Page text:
The sleeping house (north-west side) has hallways leading along its eastern side, leading from the bathroom to a recessed balcony. The bathroom, upgraded to a private wellness area, includes a view across the balcony into the alpine foothills, a shower with mirrored glass walls, an elevated rest area, and a view of the forest. The bedrooms are positioned towards the west. The children’s room includes a gallery, the master bedroom is situated across the hallway. Therefore both rooms are exposed to morning light from the east. The meditation room on the lowest level of the sleeping house can be accessed down a space-saving staircase, leading to the south-west garden at ground level.
In terms of construction and materials, the house is built right onto the slope and is based on foundation slabs made of reinforced concrete. Walls are only made of reinforced concrete if they touch the actual ground of the slope, while all other walls that are visible from the outside, as well as the roof, are made of wood.
Future-orientated, sustainable construction with healthy materials was of utmost importance to the client. Wood components are insulated with rock wool and the installation level was insulated with renewable materials such as hemp. The inner sides of the walls were clad with insulating soft-fibre boards and finished with clay plastering or a sand-coloured clay coating. The heating system consists of a heat pump, supported by a controlled interior ventilation system. The house was designed as a low-energy building.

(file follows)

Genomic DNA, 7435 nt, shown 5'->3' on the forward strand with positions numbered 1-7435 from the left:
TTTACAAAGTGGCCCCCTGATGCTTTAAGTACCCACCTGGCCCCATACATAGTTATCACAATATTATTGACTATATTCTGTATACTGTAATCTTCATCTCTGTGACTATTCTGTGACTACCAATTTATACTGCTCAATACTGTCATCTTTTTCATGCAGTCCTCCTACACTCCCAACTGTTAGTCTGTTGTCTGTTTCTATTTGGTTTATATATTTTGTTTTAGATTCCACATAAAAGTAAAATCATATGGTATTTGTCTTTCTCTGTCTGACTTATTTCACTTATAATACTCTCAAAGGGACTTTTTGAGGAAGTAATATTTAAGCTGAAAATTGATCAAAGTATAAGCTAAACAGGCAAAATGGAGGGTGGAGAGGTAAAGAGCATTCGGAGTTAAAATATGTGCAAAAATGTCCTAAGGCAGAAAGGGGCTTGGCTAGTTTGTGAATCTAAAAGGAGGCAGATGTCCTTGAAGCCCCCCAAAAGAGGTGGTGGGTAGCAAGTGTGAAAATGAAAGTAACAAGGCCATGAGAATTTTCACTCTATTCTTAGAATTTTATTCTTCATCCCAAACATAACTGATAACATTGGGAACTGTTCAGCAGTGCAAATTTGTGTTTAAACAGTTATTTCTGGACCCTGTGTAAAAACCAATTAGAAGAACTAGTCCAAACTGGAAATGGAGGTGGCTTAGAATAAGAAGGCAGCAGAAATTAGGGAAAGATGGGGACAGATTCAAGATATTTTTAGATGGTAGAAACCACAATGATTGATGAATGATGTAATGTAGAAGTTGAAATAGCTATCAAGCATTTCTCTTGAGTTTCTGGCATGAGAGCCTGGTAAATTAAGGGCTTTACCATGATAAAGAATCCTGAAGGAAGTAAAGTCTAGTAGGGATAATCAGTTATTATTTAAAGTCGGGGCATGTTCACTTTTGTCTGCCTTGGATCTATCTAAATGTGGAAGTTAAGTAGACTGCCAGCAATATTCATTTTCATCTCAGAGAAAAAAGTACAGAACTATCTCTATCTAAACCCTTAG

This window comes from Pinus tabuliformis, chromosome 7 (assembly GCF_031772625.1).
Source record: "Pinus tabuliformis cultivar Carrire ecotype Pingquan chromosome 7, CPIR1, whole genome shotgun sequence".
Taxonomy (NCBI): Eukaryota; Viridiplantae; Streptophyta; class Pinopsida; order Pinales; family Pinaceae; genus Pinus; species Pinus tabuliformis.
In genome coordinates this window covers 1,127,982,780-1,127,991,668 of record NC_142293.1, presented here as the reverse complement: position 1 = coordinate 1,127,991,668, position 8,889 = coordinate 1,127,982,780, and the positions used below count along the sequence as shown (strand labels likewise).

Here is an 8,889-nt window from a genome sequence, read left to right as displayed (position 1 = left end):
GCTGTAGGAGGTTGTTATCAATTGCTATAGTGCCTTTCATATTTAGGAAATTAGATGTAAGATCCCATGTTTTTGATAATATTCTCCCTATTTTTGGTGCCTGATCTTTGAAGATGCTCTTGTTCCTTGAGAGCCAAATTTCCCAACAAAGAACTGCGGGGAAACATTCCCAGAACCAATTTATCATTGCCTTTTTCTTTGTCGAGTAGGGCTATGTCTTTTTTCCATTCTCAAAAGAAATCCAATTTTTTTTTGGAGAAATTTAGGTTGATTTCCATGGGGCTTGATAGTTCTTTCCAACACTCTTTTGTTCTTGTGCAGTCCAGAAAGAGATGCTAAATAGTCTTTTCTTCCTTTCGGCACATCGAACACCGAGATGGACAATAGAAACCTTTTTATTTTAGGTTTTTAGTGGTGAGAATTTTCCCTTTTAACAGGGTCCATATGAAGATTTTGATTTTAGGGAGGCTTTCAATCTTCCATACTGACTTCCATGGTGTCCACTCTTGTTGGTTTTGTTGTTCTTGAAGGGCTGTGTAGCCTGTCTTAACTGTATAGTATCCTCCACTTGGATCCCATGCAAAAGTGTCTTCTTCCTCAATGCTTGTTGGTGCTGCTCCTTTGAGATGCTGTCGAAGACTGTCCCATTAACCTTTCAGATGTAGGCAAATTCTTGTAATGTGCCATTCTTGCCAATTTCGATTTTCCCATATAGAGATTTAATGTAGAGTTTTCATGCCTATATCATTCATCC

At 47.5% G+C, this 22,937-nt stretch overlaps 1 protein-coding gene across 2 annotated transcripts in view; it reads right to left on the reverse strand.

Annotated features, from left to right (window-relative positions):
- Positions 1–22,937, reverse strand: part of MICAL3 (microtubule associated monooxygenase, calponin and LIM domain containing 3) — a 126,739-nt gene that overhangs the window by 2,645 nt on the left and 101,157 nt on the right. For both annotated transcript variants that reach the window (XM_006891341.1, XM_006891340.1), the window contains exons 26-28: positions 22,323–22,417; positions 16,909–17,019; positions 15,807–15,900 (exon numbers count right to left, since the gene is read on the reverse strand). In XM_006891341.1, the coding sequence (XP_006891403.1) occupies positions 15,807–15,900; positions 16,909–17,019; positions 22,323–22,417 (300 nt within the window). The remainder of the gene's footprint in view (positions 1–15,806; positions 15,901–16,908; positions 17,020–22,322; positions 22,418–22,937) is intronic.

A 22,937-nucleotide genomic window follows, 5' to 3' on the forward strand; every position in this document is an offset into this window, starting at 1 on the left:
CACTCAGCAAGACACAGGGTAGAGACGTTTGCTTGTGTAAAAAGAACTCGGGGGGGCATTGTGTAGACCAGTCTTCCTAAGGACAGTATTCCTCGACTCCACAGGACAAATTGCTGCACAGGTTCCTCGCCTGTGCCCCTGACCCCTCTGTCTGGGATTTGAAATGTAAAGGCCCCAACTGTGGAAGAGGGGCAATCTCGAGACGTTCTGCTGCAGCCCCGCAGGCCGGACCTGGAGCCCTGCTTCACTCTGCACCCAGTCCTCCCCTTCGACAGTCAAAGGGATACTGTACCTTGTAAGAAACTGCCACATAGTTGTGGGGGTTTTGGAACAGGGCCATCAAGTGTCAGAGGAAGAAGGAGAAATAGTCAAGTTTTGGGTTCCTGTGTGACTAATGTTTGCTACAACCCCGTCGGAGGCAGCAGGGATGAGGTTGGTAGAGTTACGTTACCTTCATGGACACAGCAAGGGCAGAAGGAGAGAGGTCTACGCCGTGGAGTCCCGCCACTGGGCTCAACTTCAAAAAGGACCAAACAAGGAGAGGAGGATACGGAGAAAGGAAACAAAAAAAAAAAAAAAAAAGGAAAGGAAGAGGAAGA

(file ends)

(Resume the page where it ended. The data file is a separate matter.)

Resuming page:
Domestic larch wood was chosen for the outside of the exterior walls. The open and ventilated façade with vertically positioned boards and timber in various widths and depths, as a so-called ‘chaos formwork’, is a key element of the building’s distinctive look. These boards and timber were cut with a gang saw, dried and then brushed on the outside. This procedure reduces soft patches within the wood and ensures that the façade weathers evenly. Cork and cementitious coatings alternate throughout the flooring of the house. The wood and aluminium window frames consist of oiled larch wood on the inside and a pearlescent grey coating on the outside. They were either installed as flush windows or set deeply into the window space to create deep and useful recessed areas on the inside, as well as exciting incisions into the exterior façade.
A tree that had to be removed for the construction of this house was dried and stripped of its bark and is now used as a natural column, which supports the tip of the house and is a true testament to this building’s wooden structure.